STEVE Richards is about as hot on impressions as you and me. His John Bercow is a gruff shout, Boris Johnson a plummy fluster and his Hilary Benn a more patronising take on the tones of his late dad. His brain similarly cannot cope with having two lefties on the scene called Owen, and mixes up Labour leadership candidate Smith with smooth-faced writer Jones. To hear Richards being described on the way out as a leftie himself is curious, as it is to hear a ripple of groans through the audience when the names Jeremy Corbyn and Nicola Sturgeon are mentioned.

I find myself doing the same when someone refers to Corbyn as “unelectable” (a presumptuous second-guessing of the electorate) and when Richards trots out the phrase “one-party state” in reference to the SNP. The latter is said with a spot of mischief. The only ideology that motivates Richards is a love of politics.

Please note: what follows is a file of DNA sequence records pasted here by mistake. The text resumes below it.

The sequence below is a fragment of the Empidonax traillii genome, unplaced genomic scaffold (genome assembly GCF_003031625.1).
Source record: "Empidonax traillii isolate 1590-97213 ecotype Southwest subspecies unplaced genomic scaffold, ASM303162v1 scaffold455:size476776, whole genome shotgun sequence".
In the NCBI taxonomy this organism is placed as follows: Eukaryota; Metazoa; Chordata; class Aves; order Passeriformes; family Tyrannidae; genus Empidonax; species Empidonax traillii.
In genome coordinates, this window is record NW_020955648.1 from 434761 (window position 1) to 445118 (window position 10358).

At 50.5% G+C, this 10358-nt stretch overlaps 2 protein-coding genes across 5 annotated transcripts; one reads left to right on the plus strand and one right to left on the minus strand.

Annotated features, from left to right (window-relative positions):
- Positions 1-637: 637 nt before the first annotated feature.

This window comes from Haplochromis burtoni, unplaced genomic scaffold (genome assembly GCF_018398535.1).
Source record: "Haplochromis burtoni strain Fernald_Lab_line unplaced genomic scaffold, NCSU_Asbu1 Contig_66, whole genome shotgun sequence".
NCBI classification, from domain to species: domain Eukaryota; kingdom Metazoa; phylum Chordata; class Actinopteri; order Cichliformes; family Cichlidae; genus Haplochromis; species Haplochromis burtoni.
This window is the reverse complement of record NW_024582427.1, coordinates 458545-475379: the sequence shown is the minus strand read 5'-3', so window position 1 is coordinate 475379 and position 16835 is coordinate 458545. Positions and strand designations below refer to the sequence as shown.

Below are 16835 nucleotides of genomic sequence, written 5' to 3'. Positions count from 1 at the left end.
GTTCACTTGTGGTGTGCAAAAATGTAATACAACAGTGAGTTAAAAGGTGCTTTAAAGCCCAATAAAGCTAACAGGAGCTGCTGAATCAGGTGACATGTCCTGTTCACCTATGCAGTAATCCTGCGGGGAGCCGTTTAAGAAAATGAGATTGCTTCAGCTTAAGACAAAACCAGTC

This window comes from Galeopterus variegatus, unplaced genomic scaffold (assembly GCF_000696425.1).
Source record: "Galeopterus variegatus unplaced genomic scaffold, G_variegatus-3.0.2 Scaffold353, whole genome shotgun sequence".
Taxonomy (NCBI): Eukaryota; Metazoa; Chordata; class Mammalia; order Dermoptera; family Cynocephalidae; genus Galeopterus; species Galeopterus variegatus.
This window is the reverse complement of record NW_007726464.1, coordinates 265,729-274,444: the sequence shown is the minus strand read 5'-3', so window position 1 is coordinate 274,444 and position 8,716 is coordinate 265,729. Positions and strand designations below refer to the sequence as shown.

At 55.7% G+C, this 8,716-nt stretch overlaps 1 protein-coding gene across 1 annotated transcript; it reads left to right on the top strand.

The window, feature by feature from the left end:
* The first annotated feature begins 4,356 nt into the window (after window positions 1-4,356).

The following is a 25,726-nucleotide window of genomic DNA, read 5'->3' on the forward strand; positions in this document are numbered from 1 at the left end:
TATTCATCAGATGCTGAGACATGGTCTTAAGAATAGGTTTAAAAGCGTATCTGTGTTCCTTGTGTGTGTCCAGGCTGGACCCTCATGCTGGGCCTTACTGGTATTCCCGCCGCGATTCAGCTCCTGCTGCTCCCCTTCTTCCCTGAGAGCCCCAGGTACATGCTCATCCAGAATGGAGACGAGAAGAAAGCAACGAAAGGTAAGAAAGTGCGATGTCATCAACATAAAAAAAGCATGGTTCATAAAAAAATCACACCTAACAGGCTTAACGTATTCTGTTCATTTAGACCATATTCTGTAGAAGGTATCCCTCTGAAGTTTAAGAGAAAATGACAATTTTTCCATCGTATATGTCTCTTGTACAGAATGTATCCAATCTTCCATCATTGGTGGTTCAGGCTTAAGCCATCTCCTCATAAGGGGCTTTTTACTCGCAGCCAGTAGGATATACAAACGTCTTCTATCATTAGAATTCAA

He’s written columns across the political spectrum, presented GMTV’s Sunday show for over a decade and been the voice of Radio Four’s Week In Westminster for an eternity.

And despite the staid atmosphere, his insights ignite. He’s likely had the time of his life this year, in which politics has become less rock’n’roll, more a nasty fight at a punk gig.

Referendums, he says, reveal that most Shakespearean of qualities – loyalty. Corbyn’s contortions over the EU vote (“What the EU did to Greece is terrible”, “What the EU are planning with TTIP is terrible”, “Vote, erm... Remain!”) are due to the fact he’s never acted on loyalty to anything but his own convictions. Corbyn, he says, is a Bennite – obsessed by the concept of sovereignty – just like Michael Gove, a man who is unlikely to spend another chummy Boxing Day with one-time pal Cameron. This is top-drawer, insider gold that ends far too soon.

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